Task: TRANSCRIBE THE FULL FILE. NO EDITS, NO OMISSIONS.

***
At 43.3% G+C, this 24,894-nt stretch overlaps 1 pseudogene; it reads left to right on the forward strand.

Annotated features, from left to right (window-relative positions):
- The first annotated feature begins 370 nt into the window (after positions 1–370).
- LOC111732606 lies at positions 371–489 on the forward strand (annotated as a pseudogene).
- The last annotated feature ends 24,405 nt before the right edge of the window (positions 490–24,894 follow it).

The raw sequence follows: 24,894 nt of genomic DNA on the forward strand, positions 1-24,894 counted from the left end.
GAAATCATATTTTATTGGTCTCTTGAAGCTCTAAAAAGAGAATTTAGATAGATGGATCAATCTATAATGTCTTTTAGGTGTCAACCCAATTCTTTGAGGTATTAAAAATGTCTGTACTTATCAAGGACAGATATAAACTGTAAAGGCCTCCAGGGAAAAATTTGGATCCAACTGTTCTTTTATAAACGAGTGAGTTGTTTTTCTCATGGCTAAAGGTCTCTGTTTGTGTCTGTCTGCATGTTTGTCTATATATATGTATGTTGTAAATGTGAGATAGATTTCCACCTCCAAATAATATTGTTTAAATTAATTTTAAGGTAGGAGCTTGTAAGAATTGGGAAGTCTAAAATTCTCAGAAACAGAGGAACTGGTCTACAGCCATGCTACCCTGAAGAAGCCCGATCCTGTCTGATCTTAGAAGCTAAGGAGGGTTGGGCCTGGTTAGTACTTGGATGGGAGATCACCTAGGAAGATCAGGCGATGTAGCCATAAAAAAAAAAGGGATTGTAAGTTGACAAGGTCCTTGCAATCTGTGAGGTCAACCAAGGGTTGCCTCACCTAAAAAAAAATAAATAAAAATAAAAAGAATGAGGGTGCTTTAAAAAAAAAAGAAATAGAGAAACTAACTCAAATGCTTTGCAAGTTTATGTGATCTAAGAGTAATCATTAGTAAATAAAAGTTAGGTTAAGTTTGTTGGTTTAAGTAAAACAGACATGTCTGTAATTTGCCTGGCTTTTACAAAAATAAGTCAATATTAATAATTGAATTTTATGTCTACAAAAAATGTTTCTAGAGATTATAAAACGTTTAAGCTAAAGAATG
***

At 43.3% G+C, this 24,894-nt stretch overlaps 1 pseudogene; it reads left to right on the forward strand.

Annotated features, from left to right (window-relative positions):
- The first annotated feature begins 370 nt into the window (after positions 1–370).
- LOC111732606 lies at positions 371–489 on the forward strand (annotated as a pseudogene).
- The last annotated feature ends 24,405 nt before the right edge of the window (positions 490–24,894 follow it).

The raw sequence follows: 24,894 nt of genomic DNA on the forward strand, positions 1-24,894 counted from the left end.
GAAATCATATTTTATTGGTCTCTTGAAGCTCTAAAAAGAGAATTTAGATAGATGGATCAATCTATAATGTCTTTTAGGTGTCAACCCAATTCTTTGAGGTATTAAAAATGTCTGTACTTATCAAGGACAGATATAAACTGTAAAGGCCTCCAGGGAAAAATTTGGATCCAACTGTTCTTTTATAAACGAGTGAGTTGTTTTTCTCATGGCTAAAGGTCTCTGTTTGTGTCTGTCTGCATGTTTGTCTATATATATGTATGTTGTAAATGTGAGATAGATTTCCACCTCCAAATAATATTGTTTAAATTAATTTTAAGGTAGGAGCTTGTAAGAATTGGGAAGTCTAAAATTCTCAGAAACAGAGGAACTGGTCTACAGCCATGCTACCCTGAAGAAGCCCGATCCTGTCTGATCTTAGAAGCTAAGGAGGGTTGGGCCTGGTTAGTACTTGGATGGGAGATCACCTAGGAAGATCAGGCGATGTAGCCATAAAAAAAAAAGGGATTGTAAGTTGACAAGGTCCTTGCAATCTGTGAGGTCAACCAAGGGTTGCCTCACCTAAAAAAAAATAAATAAAAATAAAAAGAATGAGGGTGCTTTAAAAAAAAAAGAAATAGAGAAACTAACTCAAATGCTTTGCAAGTTTATGTGATCTAAGAGTAATCATTAGTAAATAAAAGTTAGGTTAAGTTTGTTGGTTTAAGTAAAACAGACATGTCTGTAATTTGCCTGGCTTTTACAAAAATAAGTCAATATTAATAATTGAATTTTATGTCTACAAAAAATGTTTCTAGAGATTATAAAACGTTTAAGCTAAAGAATG